Digital Public History Project (5): Rise of Progression

In my last blog post, I covered the challenges I was facing with my current exhibit project for the next step in my Digital Public Humanities program. Unfortunately, these problems have continued to persist, resulting in a slowdown of project momentum. Thankfully, it is not all woes this time around. There has definitely been some progress made despite the evolving situation in my state.


As previously mentioned, the spread of the COVID-19 coronavirus in my state has drastically altered the daily routines of life. Practically all colleges/universities are now under “modified operations.” Because I work at a college, I have had to spend a significant amount of time adjusting my work schedule to accommodate my job duties while organizing my personal life in such a way that it does not jeopardize those close to me. Enacting social distancing practices while also securing my home and resources has detracted from the time I originally allocated to do this project.

For example, I am still having trouble with conducting my interviews. I originally had five participants I selected to interview, but this number has now decreased. One of my desired participants is an Elder of the Puyallup Tribe. While I might still be able to have some contact with her, I have decided to not go for an in-person interview at this time due to her higher risk of contracting the virus if I were to be unknowingly exposed to it. Additionally, a couple of my previously scheduled interviewees cancelled because they self-quarantined themselves.

Furthermore, as I have adjusted my views on what I want to accomplish with this project, I have had to make adjustments to the actual interviews I want to conduct. This includes the questions I had planned to ask and the need to gain express permission for their use.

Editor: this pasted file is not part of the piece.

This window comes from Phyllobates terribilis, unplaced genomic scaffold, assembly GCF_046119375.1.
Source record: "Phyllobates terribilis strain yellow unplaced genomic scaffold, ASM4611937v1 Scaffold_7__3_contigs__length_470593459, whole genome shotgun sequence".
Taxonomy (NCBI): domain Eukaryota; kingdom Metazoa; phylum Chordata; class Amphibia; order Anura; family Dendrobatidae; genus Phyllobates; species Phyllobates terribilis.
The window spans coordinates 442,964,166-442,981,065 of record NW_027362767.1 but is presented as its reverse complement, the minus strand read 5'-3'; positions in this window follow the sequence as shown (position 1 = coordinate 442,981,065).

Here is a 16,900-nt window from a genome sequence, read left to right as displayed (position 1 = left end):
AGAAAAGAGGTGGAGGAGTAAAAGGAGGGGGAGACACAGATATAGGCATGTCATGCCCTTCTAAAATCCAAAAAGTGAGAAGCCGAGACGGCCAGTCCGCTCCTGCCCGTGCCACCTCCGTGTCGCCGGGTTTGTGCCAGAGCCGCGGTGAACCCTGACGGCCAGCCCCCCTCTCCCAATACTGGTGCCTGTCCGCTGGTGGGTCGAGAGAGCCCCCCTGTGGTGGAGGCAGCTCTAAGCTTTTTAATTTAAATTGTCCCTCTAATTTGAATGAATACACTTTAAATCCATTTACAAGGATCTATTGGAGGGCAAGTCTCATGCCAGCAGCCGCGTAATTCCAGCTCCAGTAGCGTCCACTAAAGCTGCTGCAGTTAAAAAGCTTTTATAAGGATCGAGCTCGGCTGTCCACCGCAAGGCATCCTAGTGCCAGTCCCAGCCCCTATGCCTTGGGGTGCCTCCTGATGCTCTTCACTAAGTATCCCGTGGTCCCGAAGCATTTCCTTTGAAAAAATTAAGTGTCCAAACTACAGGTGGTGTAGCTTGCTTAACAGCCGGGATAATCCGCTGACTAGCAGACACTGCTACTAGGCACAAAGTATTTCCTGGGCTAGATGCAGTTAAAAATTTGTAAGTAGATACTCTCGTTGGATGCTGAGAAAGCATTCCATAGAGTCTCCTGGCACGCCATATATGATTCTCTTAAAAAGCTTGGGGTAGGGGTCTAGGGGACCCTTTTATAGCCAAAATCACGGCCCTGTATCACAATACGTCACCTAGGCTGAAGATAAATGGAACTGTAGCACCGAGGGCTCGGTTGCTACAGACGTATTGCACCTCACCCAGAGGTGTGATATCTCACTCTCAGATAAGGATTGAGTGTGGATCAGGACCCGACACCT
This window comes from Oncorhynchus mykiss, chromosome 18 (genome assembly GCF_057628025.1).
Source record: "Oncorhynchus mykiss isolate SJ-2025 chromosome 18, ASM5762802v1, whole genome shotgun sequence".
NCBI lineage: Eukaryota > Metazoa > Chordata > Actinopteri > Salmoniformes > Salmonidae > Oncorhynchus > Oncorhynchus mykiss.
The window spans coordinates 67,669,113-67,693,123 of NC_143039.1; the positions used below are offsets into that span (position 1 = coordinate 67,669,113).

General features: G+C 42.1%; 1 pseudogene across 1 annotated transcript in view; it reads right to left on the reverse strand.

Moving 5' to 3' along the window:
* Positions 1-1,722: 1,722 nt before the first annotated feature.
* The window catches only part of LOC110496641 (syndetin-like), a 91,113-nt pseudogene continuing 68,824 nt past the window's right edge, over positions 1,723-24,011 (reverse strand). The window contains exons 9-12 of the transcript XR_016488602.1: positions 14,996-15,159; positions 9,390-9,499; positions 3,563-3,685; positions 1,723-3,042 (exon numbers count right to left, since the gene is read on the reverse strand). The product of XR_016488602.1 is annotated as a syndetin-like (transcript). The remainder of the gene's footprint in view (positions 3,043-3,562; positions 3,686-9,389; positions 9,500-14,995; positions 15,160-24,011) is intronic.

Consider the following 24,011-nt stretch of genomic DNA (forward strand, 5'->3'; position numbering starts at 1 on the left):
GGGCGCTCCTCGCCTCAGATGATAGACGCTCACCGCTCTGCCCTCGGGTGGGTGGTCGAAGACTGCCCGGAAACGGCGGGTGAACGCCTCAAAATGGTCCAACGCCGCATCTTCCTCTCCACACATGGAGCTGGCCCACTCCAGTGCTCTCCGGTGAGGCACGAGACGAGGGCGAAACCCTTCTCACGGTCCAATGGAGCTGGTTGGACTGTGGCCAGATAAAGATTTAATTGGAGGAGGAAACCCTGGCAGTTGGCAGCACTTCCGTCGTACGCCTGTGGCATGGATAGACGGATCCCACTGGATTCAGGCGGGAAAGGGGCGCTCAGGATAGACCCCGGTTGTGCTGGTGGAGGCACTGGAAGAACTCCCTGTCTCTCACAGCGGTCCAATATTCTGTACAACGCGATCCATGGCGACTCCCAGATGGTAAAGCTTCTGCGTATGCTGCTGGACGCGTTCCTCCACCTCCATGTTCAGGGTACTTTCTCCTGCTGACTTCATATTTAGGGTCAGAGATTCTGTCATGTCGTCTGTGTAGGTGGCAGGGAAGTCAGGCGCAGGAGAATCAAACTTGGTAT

Solutions and Steps

As it now stands, I have rescheduled some interviews and will hopefully have that data to work with soon and host in my exhibit. I have redesigned some of the questions to align more with what I am seeking to explore with this project, namely the changes in the racial/political landscape in Seattle as it concerns American Indian-White relations in the city and surrounding areas.

I have also been working on how to better present my material. While I previously mentioned the method I will use to explore my desired materials, I have also been working on some other avenues for content. Because I work at a college in my state, I connected with a librarian who helped me locate some secondary source materials to use for my narrative descriptions of objects and some modified search functions through the database systems I have access to both at my place of employment and through George Mason University.

Regarding the copyright issue, I also decided to take a step further into that realm and see if I could actually get my hands on the rights to use a full digital image of an article for my exhibit. I am happy to report that for at least one of the images, I was granted permission after a lengthy request process through The Seattle Times (free of charge as a courtesy on their end!). With this in hand, I am continuing to work on the edits to my images in the gallery for the exhibit and the narrative descriptions that accompany them. I hope to have these finished by the end of Sunday (March 22) in order to have them publicly available for viewing.

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